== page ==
This probably sounds more critical than I intended.  I think this has been a really excellent series, I think Rose is a great character and I would definitely recommend reading them.

Rating -A

Vampire Academy: Last Sacrifice

Vampire Academy: Last Sacrifice

Hunger (Gone) by Michael Grant

Posted On 14 December 2010

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This is the second book in the series picking up the story of Gone 3 months on.  Gone is based on the children who live at Perdido Beach.  Mysteriously all the adults, in fact anyone of the age 15 or above has disappeared and at the same time some of the remaining children are developing strange powers.  The first book introduced us to Sam who, due to his level-headedness has become the Leader of the remaining children – well at least the children who are not living at the Academy.  The children at the Academy are led by Caine who already understands his own special powers and wants to make the most of them to take control.  And this gives an incredibly basic summary of the first novel.

Hunger, as it’s name implies, takes us three months down the line when all the food is starting to run out and the children are beginning to starve.  Sam has unwittingly become the surrogate father to over 300 children (some very young) and is trying to keep things afloat whilst having to arbitrate over ‘silly’ everyday arguments such as which dvd is going to be watched that evening.  Basically Sam has so many everyday duties to perform and constant worries to try and overcome that he has very little time to focus on the real problems that are swiftly heading his way.   This story sees the further development of the characters and the addition of some new mutant powers.  It also sees the breakdown of relationships between the children as the real hunger takes hold with the ‘normal’ children starting to feel resentful of the ones with powers who seem to run the show.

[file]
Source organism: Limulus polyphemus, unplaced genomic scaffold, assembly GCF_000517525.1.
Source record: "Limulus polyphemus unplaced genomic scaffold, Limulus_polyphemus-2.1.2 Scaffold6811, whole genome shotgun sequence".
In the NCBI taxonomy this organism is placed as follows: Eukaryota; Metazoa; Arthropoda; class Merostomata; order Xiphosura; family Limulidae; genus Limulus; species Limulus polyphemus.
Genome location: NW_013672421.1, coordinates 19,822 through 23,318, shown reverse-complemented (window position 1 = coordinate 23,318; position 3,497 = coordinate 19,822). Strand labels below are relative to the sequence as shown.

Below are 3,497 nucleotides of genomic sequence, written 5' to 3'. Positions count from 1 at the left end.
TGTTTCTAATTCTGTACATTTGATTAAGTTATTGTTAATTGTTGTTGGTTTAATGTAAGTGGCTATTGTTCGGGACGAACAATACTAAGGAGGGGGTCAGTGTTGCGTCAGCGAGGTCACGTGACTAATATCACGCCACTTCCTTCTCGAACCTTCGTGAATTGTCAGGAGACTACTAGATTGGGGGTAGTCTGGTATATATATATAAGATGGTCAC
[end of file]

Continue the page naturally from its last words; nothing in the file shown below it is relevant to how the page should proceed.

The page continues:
This book is an interesting concept – it reminds me of a cross between Lord of the Flies and the X-Men and demonstrates the way that circumstances can vastly alter a person’s nature, that bad can become good and that heros are sometimes least where you expect to find them.  I like the way that MG writes, he makes you care about his characters and he packs in a lot of drama and action. I would think though that this book may not be suitable for a younger audience as MG certainly doesn’t pull any punches when it comes to the fighting and conflict scenes.

The only criticism I would really have is that this is a long book – and I don’t particularly have a problem with long books – but in parts the story does seem to drag a little – and strangely enough not because of a lack of action because there seems to be always plenty going on.  I think perhaps some of it could have been edited so that you cut to the chase a bit quicker.  It almost feels sometimes that there is so much going on that you become almost bored with it – I know that sounds crazy but perhaps there should have been the odd chapter where things were less hectic.  That said the ending is very gripping and I practically raced through it.

I’m looking forward to reading Lies which is already sat in wait however I’ll probably read a few other books first.  So many books…

Rating B+

Hunger (Gone)

Hunger (Gone)